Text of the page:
# Frog crossing – More on dynamic programming – 3

Question. There is a river n meters wide. A frog wants to cross the river. There were originally n-1 stones across the river at a distance of 1 meter from one another. However, some of these stones were removed recently.

The frog has a peculiar jumping rule. If it jumps x meters on one jump, the next jump has to lie in the range {x-1, x, x+1}. Further, the 1st jump that the frog makes is of exactly 1 meter. (We assume that the stone at a distance of 1 meter from the frog’s end was not removed.)

Given which of the stones have been removed, how can you tell whether or not it is possible for the frog to reach the other end.

Solution.

Let us define an array, Stone [1 .. n] as:

Stone[i] = true, iff there is a stone at a distance of i meters from the frog’s end.

Note that Stone[1] and Stone[n] are already given to be true.

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We define another quantity, can_reach[d,s] as:

can_reach [d,s] = true,

if all of the following conditions hold true:

1. Stone[d] = true.

2. Stone[s] = true.

3. Given the previous jumps of the frog, the frog can reach the stone at distance d from the bank, by directly jumping from the stone at distance s from the bank.

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Our aim is to figure out if can_reach[n,s] is true for any value of s i.e. for any of s = {1, …, n-1}.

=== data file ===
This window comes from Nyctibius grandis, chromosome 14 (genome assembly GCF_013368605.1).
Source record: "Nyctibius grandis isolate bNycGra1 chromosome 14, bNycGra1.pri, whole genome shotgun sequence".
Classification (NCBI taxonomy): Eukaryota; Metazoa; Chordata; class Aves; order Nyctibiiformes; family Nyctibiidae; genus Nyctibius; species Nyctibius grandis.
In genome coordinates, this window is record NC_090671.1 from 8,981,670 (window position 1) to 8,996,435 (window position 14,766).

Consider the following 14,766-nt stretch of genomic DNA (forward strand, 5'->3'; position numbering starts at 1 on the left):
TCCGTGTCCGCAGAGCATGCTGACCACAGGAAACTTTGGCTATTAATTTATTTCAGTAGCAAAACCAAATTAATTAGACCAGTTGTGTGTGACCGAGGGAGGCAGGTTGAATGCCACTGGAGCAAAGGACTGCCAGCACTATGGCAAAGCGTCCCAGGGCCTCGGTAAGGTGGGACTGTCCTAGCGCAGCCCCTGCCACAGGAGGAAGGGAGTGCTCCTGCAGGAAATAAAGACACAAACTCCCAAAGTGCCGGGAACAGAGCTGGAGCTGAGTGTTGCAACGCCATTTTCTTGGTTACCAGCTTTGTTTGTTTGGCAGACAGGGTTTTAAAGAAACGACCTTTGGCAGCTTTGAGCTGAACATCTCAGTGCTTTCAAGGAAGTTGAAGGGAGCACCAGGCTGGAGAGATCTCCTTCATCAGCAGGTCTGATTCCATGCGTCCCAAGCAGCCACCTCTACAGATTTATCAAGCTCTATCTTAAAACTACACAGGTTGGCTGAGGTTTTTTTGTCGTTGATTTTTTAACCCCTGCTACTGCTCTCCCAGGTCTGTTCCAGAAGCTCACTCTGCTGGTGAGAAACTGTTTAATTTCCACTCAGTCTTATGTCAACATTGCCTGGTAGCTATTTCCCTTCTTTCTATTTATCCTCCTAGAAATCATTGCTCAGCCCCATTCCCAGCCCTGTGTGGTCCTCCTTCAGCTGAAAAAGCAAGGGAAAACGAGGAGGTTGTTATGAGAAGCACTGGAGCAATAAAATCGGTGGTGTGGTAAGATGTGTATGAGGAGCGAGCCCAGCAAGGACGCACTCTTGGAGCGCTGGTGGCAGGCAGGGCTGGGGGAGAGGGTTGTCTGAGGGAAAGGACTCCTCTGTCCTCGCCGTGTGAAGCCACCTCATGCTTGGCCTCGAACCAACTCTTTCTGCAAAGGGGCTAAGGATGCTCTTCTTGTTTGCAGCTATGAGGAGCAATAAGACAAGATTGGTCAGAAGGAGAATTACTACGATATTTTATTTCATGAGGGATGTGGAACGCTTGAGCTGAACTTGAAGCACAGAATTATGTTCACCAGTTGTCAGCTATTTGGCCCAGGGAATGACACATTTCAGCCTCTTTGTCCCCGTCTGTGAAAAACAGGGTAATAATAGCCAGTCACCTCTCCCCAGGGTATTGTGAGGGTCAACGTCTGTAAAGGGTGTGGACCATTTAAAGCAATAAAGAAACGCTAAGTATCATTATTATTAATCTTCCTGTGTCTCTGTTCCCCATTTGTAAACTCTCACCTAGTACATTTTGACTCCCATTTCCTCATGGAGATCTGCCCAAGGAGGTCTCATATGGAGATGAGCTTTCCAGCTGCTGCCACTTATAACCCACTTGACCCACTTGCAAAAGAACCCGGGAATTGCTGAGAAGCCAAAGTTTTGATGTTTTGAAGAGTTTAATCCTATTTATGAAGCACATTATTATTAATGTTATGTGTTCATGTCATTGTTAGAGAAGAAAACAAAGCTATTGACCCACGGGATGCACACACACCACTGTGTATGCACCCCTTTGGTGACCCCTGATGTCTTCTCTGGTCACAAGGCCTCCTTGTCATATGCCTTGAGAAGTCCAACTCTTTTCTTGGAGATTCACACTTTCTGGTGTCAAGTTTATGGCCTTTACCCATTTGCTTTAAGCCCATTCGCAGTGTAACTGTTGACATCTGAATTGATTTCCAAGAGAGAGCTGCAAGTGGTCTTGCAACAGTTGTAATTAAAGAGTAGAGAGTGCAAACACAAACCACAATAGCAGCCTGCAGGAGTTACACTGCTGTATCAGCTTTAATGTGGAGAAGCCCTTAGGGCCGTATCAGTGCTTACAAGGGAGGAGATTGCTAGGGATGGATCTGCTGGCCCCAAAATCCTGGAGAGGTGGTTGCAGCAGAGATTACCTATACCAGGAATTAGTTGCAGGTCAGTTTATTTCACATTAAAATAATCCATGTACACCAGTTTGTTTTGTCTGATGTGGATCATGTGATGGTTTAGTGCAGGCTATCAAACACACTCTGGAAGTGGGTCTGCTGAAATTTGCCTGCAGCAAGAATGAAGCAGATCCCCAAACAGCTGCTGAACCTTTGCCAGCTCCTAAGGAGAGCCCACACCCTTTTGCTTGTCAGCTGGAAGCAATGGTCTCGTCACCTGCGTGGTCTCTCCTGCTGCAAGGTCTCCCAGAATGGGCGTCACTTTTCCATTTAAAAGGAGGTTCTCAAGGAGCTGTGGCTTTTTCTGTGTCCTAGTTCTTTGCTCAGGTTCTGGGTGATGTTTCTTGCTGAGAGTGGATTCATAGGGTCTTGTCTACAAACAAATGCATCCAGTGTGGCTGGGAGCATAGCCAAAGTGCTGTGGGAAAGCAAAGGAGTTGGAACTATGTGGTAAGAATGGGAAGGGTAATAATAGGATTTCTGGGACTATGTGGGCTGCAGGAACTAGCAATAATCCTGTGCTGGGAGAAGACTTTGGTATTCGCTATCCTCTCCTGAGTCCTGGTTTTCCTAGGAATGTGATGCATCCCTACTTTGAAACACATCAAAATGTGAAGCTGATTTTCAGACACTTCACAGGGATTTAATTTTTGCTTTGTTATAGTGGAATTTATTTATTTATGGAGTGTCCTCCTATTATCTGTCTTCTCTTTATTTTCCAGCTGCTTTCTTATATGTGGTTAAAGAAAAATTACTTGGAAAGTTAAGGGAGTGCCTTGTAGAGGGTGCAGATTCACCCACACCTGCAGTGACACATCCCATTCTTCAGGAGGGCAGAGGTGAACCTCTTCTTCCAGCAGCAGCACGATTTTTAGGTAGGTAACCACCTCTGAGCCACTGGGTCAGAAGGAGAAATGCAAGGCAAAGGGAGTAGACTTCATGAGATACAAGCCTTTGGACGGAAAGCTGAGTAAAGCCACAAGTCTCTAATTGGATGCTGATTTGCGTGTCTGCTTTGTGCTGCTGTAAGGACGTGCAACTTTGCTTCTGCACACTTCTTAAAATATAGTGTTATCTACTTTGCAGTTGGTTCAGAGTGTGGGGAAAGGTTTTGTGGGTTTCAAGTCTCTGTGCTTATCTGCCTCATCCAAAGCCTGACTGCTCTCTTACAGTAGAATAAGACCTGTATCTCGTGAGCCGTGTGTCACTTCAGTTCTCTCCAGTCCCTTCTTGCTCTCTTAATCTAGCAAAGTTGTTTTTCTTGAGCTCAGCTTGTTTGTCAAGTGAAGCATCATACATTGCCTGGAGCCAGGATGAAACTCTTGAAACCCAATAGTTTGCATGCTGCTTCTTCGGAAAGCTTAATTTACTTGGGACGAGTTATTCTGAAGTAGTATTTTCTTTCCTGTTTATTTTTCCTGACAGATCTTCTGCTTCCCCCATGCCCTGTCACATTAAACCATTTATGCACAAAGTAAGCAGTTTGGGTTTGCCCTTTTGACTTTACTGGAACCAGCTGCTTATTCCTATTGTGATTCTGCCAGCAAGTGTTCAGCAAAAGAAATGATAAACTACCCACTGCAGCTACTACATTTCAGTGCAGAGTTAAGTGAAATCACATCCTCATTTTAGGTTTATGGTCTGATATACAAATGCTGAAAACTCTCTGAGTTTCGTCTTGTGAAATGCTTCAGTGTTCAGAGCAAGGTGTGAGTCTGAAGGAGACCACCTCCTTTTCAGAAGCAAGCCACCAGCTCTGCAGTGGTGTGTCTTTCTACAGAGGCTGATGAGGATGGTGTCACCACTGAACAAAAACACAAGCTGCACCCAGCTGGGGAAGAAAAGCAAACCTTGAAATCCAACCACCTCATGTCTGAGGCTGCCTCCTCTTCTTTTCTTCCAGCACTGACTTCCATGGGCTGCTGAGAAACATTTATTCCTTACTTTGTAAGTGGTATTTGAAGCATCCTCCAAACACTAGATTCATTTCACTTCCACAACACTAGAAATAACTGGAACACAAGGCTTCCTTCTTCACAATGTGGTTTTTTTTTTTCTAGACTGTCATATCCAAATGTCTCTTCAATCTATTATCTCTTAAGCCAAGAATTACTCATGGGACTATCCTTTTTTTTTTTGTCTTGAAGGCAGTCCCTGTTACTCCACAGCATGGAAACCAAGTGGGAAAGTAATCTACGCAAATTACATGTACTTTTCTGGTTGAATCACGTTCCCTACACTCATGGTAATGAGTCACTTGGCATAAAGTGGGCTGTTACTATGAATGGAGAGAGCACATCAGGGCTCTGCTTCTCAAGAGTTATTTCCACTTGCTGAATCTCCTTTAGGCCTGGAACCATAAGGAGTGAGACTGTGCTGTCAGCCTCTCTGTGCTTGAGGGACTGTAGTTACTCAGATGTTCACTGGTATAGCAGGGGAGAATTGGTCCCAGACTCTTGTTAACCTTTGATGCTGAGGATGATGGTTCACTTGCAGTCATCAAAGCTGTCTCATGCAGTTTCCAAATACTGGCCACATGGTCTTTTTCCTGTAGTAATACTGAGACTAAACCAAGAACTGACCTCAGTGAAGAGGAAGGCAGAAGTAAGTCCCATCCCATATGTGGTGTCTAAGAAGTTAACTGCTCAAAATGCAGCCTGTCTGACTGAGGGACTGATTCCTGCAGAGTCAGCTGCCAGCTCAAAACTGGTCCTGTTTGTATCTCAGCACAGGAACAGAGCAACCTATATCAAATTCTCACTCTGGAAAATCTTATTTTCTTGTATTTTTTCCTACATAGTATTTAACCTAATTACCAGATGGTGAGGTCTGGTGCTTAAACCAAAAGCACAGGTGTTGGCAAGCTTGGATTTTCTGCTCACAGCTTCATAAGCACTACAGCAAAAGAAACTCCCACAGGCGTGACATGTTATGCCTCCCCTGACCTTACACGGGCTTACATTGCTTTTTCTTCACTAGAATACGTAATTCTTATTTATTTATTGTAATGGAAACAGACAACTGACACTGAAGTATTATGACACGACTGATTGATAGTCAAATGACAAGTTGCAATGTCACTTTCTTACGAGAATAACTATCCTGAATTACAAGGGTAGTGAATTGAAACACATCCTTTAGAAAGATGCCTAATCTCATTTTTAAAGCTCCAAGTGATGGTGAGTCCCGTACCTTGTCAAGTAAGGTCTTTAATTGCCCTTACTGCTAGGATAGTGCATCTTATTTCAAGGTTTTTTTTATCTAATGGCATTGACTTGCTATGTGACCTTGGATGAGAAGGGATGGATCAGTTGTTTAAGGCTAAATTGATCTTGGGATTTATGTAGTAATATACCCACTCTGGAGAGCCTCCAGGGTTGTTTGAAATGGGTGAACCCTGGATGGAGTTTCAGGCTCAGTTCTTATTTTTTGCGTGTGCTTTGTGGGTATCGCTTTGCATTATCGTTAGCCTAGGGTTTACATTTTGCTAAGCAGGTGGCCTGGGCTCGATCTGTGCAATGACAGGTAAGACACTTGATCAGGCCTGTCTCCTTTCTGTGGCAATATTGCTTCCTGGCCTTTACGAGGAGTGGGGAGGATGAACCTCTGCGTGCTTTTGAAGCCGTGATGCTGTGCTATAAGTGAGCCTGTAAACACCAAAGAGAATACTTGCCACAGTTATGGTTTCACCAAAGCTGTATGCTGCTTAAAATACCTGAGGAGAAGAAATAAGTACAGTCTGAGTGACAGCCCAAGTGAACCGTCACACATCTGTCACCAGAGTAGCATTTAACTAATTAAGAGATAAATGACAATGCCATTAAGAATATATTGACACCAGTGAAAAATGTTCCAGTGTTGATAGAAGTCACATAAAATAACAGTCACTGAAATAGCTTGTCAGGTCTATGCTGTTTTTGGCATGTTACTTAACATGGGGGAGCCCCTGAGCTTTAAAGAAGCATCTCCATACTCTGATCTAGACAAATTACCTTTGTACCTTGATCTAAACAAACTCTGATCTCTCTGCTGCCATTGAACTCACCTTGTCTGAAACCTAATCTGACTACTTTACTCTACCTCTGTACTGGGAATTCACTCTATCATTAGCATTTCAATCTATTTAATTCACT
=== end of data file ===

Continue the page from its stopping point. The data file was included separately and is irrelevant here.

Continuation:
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We make some observations about can-reach [d,s]:

1. can_reach [1,0] = true.

2. can_reach [d,0] = false, if d > 1.

3. can_reach [d,s] = false, if s >= d.

4. We also have the following recurrence:

If d > 1, can_reach [d,s] =

Stone[d] AND Stone[s] AND [ can_reach [s, (d-s)-1] OR can_reach[s,d-s] OR can_reach[s,(d-s)+1] ].

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Using the above equations, we can compute a table of can_reach values as follows:

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can_reach [1,0] = true;

For (d going from 2 to n)

can_reach [d,0] = false;

For (d going from 1 to n)

For (s going from d+1 to n)

can_reach[d,s] = false;

For (d going from 2 to n)

For (s going from 1 to d-1)

can_reach[d,s] is as given by equation (4) above.

For (s going from 1 to n-1)

If (can_reach[n,s] == true)

Output: “Can reach the other bank”;

Output: “Cannot reach the other bank”;

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As can be seen, the algorithm runs in O(n^2) time.